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Corporate Fraud Handbook: Prevention and Detection, 4th Edition by Joseph T. Wells

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CHAPTER 5

Check Tampering

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Case Study: A Wolf in Sheep’s Clothing
Melissa Robinson1 was a devoted wife and the mother of two adorable children. She was very active at her children’s school and was known as a charitable person, giving both her time and money to various organizations throughout the community.
  She spent a good portion of her time working for a worldwide charitable organization chapter in Nashville as the executive secretary. In fact, her fellow employees and club members perceived Robinson’s donation of time and hard work as nothing less than a godsend. “Even if somebody had told [the board of directors] that this lady was stealing,” recalls certified fraud examiner and CPA David Mensel, also a member of the organization, “they would have said ‘Impossible, she’d never do it.’”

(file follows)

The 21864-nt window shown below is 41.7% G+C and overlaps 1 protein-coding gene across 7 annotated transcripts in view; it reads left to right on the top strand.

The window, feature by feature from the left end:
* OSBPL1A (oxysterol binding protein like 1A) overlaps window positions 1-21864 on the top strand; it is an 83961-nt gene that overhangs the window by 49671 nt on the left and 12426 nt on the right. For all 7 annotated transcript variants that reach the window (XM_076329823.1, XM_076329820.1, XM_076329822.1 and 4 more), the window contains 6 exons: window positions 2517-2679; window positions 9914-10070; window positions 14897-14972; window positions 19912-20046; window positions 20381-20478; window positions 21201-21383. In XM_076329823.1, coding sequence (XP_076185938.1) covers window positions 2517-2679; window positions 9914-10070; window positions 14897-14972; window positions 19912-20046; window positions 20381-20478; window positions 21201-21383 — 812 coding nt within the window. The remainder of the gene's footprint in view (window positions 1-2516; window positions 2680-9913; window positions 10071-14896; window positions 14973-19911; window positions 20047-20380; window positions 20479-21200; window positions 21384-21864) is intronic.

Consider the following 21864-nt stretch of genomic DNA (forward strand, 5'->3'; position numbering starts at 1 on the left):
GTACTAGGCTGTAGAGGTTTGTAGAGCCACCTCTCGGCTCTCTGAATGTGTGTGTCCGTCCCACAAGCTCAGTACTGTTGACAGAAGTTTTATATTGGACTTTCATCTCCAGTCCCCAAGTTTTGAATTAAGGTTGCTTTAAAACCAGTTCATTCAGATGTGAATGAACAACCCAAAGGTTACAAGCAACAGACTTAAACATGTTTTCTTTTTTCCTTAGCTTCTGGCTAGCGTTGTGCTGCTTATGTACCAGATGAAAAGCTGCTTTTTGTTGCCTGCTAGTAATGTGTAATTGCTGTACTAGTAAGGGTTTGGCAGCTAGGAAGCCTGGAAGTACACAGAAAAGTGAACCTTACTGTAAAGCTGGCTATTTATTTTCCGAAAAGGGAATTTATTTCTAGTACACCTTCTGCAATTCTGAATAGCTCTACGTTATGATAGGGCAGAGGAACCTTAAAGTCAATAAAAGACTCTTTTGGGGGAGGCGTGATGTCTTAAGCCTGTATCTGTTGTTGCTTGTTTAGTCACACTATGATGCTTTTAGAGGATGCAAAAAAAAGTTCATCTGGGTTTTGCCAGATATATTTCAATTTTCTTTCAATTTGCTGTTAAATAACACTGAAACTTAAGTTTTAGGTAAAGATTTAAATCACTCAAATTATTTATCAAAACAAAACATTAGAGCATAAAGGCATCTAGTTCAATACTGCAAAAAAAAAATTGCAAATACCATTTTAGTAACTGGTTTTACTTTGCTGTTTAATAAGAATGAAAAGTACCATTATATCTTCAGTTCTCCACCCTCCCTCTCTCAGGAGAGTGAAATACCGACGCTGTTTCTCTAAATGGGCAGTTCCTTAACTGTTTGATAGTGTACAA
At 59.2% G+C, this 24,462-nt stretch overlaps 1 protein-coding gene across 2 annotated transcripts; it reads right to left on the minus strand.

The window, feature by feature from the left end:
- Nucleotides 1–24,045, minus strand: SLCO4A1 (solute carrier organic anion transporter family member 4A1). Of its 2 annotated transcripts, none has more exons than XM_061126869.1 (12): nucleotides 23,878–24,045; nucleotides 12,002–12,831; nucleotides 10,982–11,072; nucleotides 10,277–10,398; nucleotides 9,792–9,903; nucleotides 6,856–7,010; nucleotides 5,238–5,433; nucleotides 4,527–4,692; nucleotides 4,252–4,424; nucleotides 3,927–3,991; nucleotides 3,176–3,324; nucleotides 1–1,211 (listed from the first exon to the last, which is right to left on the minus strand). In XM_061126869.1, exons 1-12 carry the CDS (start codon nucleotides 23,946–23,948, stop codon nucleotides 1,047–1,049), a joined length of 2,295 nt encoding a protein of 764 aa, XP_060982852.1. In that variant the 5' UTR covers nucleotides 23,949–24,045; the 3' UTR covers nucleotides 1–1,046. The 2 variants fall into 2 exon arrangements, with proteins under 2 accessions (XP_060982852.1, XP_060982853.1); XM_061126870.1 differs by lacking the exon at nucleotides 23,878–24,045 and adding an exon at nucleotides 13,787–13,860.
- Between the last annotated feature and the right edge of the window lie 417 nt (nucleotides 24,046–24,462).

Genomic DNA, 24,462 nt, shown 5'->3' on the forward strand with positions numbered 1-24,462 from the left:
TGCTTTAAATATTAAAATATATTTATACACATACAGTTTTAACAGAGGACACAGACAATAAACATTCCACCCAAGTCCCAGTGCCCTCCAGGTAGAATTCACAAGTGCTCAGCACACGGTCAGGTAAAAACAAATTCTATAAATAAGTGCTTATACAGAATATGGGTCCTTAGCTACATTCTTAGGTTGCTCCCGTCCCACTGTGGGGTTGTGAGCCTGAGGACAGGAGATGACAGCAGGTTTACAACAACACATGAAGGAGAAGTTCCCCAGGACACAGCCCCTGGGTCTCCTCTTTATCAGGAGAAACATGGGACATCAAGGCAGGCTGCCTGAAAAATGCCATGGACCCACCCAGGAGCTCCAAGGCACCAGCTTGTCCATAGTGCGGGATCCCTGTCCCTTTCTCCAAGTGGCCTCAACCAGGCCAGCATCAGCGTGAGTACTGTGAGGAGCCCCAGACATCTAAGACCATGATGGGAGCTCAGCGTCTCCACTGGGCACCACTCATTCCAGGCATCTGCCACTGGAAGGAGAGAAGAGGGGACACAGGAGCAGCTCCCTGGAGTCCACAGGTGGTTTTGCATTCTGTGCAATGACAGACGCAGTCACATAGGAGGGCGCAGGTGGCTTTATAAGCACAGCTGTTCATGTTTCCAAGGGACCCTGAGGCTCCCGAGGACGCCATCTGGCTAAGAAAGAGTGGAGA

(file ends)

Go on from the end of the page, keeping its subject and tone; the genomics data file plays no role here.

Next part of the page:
However, all these accolades could not obscure one cold fact: Melissa Robinson was a thief. As executive secretary, she was one of two people in the organization allowed to sign checks on its bank accounts. As a result, the club was bilked out of more than $60, 000 over five years, until club members put an end to Robinson’s scam.
  The Nashville chapter of the organization was very much like other charitable entities—they engaged in fund-raising activities, such as selling peanuts or candy bars on street corners around the holiday seasons. Although a percentage came in check form, most ...

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